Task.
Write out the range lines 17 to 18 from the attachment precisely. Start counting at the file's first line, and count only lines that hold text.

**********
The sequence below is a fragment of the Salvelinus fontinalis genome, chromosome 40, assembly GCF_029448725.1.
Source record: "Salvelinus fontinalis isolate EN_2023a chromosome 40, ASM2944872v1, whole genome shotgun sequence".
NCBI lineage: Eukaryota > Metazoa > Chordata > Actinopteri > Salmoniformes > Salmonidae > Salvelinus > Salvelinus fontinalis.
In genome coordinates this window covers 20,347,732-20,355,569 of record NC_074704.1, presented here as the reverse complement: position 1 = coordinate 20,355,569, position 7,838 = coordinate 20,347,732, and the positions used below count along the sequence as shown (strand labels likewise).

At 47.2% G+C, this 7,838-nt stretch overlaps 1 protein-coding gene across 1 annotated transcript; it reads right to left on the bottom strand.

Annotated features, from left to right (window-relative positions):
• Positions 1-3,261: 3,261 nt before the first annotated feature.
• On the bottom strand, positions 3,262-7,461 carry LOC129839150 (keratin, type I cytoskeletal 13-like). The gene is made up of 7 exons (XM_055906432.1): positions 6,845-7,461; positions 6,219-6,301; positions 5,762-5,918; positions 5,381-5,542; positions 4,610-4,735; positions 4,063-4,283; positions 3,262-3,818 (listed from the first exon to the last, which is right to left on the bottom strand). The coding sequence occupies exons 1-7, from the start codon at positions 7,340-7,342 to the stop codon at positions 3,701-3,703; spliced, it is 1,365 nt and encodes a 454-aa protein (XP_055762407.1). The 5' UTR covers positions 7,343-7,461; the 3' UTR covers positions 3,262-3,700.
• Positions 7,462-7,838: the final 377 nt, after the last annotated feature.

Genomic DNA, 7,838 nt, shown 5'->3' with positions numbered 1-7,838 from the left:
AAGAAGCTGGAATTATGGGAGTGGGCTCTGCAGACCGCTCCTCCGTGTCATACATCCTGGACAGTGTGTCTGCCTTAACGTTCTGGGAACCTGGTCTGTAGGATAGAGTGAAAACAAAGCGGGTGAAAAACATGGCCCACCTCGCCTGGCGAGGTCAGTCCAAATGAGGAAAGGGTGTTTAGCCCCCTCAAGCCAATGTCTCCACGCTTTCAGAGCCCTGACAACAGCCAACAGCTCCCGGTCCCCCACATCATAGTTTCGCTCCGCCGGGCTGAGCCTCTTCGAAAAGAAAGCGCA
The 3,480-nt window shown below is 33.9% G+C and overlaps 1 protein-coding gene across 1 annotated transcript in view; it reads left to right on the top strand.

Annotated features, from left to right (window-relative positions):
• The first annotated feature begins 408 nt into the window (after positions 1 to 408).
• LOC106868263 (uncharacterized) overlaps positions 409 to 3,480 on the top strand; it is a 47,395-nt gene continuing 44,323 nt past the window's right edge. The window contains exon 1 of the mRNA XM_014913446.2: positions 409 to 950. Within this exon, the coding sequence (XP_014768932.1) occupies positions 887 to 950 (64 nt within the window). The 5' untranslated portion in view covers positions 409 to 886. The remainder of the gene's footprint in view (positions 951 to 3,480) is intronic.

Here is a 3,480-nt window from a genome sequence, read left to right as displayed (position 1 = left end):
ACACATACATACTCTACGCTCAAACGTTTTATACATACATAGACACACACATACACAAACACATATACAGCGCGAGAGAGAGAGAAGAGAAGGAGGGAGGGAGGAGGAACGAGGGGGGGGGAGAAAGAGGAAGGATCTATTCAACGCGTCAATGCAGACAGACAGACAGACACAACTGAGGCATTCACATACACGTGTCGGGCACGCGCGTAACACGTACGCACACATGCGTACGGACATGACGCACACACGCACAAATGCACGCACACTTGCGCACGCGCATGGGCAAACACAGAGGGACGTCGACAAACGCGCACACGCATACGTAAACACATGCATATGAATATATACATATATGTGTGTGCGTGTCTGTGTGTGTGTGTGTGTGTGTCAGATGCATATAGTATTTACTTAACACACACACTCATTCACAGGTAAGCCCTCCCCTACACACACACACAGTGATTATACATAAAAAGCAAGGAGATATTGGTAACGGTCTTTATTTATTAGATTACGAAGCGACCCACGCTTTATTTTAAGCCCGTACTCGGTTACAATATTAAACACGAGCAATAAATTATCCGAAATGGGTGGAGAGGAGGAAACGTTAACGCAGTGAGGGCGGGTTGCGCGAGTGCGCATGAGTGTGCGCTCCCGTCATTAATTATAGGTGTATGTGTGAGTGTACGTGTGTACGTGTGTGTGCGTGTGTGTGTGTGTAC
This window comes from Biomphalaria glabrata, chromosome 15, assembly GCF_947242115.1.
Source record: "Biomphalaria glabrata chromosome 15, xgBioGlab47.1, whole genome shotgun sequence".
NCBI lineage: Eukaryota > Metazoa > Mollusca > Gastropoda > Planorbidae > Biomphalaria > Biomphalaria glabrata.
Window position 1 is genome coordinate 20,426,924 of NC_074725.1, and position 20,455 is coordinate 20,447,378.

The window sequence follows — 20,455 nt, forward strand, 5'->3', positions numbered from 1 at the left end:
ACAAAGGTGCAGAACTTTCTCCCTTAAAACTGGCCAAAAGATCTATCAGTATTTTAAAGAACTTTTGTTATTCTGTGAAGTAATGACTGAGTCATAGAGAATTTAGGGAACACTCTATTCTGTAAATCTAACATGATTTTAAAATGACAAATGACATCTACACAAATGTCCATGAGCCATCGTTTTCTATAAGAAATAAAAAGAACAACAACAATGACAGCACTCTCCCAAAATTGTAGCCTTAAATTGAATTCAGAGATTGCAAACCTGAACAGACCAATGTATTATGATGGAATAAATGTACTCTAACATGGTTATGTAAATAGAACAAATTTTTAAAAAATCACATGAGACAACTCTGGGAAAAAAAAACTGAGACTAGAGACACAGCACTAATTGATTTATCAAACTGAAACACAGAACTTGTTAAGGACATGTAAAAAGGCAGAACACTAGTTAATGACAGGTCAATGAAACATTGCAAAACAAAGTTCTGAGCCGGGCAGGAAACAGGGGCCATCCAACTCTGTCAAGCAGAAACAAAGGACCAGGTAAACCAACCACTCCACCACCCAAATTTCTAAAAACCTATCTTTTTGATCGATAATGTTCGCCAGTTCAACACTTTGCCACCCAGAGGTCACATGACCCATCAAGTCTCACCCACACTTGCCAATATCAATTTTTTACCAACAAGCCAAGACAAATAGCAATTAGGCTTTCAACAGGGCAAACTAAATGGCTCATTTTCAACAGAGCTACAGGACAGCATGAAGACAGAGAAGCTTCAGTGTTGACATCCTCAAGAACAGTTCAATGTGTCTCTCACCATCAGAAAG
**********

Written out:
ACACATACATACTCTACGCTCAAACGTTTTATACATACATAGACACACACATACACAAACACATATACAGCGCGAGAGAGAGAGAAGAGAAGGAGGGAGGGAGGAGGAACGAGGGGGGGGGAGAAAGAGGAAGGATCTATTCAACGCGTCAATGCAGACAGACAGACAGACACAACTGAGGCATTCACATACACGTGTCGGGCACGCGCGTAACACGTACGCACACATGCGTACGGACATGACGCACACACGCACAAATGCACGCACACTTGCGCACGCGCATGGGCAAACACAGAGGGACGTCGACAAACGCGCACACGCATACGTAAACACATGCATATGAATATATACATATATGTGTGTGCGTGTCTGTGTGTGTGTGTGTGTGTGTCAGATGCATATAGTATTTACTTAACACACACACTCATTCACAGGTAAGCCCTCCCCTACACACACACACAGTGATTATACATAAAAAGCAAGGAGATATTGGTAACGGTCTTTATTTATTAGATTACGAAGCGACCCACGCTTTATTTTAAGCCCGTACTCGGTTACAATATTAAACACGAGCAATAAATTATCCGAAATGGGTGGAGAGGAGGAAACGTTAACGCAGTGAGGGCGGGTTGCGCGAGTGCGCATGAGTGTGCGCTCCCGTCATTAATTATAGGTGTATGTGTGAGTGTACGTGTGTACGTGTGTGTGCGTGTGTGTGTGTGTAC
This window comes from Biomphalaria glabrata, chromosome 15, assembly GCF_947242115.1.